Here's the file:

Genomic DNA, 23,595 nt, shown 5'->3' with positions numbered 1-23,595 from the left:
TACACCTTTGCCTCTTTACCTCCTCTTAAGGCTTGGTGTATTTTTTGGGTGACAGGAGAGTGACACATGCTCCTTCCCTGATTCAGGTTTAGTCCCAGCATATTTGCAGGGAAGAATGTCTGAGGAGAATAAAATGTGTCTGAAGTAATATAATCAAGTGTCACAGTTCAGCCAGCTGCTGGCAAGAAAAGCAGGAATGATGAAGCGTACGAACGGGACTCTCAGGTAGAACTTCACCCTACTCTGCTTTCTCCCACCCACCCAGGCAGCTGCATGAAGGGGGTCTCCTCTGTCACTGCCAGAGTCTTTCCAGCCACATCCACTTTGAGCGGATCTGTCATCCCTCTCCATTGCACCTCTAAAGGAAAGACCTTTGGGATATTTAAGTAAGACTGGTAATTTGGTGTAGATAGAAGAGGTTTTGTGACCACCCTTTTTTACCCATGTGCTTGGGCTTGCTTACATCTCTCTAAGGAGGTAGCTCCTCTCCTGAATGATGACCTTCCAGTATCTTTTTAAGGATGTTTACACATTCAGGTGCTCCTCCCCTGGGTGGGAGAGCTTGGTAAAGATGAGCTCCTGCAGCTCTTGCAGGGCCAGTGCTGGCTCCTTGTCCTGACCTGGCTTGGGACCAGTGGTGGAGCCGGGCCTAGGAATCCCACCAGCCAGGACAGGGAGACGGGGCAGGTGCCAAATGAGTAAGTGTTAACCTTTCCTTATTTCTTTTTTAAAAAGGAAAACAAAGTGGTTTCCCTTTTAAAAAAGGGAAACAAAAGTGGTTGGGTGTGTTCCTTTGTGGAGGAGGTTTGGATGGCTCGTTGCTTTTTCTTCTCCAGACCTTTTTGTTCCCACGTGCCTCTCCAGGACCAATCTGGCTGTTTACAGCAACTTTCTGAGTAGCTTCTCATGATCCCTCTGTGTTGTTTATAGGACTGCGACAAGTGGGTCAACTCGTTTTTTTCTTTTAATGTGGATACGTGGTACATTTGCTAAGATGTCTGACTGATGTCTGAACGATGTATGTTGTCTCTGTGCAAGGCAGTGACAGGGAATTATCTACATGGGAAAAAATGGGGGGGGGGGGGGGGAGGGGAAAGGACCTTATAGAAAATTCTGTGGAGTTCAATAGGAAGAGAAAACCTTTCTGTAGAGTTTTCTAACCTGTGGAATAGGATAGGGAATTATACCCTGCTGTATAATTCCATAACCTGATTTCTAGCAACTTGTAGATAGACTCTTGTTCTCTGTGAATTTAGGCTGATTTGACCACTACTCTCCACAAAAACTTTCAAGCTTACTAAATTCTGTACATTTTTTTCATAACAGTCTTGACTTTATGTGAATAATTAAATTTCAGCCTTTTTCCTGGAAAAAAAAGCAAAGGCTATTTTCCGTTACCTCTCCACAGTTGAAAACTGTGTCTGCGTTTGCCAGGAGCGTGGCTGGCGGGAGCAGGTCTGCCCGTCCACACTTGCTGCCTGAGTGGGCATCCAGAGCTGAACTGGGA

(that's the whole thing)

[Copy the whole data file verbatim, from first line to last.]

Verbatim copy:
Genomic DNA, 23,595 nt, shown 5'->3' with positions numbered 1-23,595 from the left:
TACACCTTTGCCTCTTTACCTCCTCTTAAGGCTTGGTGTATTTTTTGGGTGACAGGAGAGTGACACATGCTCCTTCCCTGATTCAGGTTTAGTCCCAGCATATTTGCAGGGAAGAATGTCTGAGGAGAATAAAATGTGTCTGAAGTAATATAATCAAGTGTCACAGTTCAGCCAGCTGCTGGCAAGAAAAGCAGGAATGATGAAGCGTACGAACGGGACTCTCAGGTAGAACTTCACCCTACTCTGCTTTCTCCCACCCACCCAGGCAGCTGCATGAAGGGGGTCTCCTCTGTCACTGCCAGAGTCTTTCCAGCCACATCCACTTTGAGCGGATCTGTCATCCCTCTCCATTGCACCTCTAAAGGAAAGACCTTTGGGATATTTAAGTAAGACTGGTAATTTGGTGTAGATAGAAGAGGTTTTGTGACCACCCTTTTTTACCCATGTGCTTGGGCTTGCTTACATCTCTCTAAGGAGGTAGCTCCTCTCCTGAATGATGACCTTCCAGTATCTTTTTAAGGATGTTTACACATTCAGGTGCTCCTCCCCTGGGTGGGAGAGCTTGGTAAAGATGAGCTCCTGCAGCTCTTGCAGGGCCAGTGCTGGCTCCTTGTCCTGACCTGGCTTGGGACCAGTGGTGGAGCCGGGCCTAGGAATCCCACCAGCCAGGACAGGGAGACGGGGCAGGTGCCAAATGAGTAAGTGTTAACCTTTCCTTATTTCTTTTTTAAAAAGGAAAACAAAGTGGTTTCCCTTTTAAAAAAGGGAAACAAAAGTGGTTGGGTGTGTTCCTTTGTGGAGGAGGTTTGGATGGCTCGTTGCTTTTTCTTCTCCAGACCTTTTTGTTCCCACGTGCCTCTCCAGGACCAATCTGGCTGTTTACAGCAACTTTCTGAGTAGCTTCTCATGATCCCTCTGTGTTGTTTATAGGACTGCGACAAGTGGGTCAACTCGTTTTTTTCTTTTAATGTGGATACGTGGTACATTTGCTAAGATGTCTGACTGATGTCTGAACGATGTATGTTGTCTCTGTGCAAGGCAGTGACAGGGAATTATCTACATGGGAAAAAATGGGGGGGGGGGGGGGGAGGGGAAAGGACCTTATAGAAAATTCTGTGGAGTTCAATAGGAAGAGAAAACCTTTCTGTAGAGTTTTCTAACCTGTGGAATAGGATAGGGAATTATACCCTGCTGTATAATTCCATAACCTGATTTCTAGCAACTTGTAGATAGACTCTTGTTCTCTGTGAATTTAGGCTGATTTGACCACTACTCTCCACAAAAACTTTCAAGCTTACTAAATTCTGTACATTTTTTTCATAACAGTCTTGACTTTATGTGAATAATTAAATTTCAGCCTTTTTCCTGGAAAAAAAAGCAAAGGCTATTTTCCGTTACCTCTCCACAGTTGAAAACTGTGTCTGCGTTTGCCAGGAGCGTGGCTGGCGGGAGCAGGTCTGCCCGTCCACACTTGCTGCCTGAGTGGGCATCCAGAGCTGAACTGGGA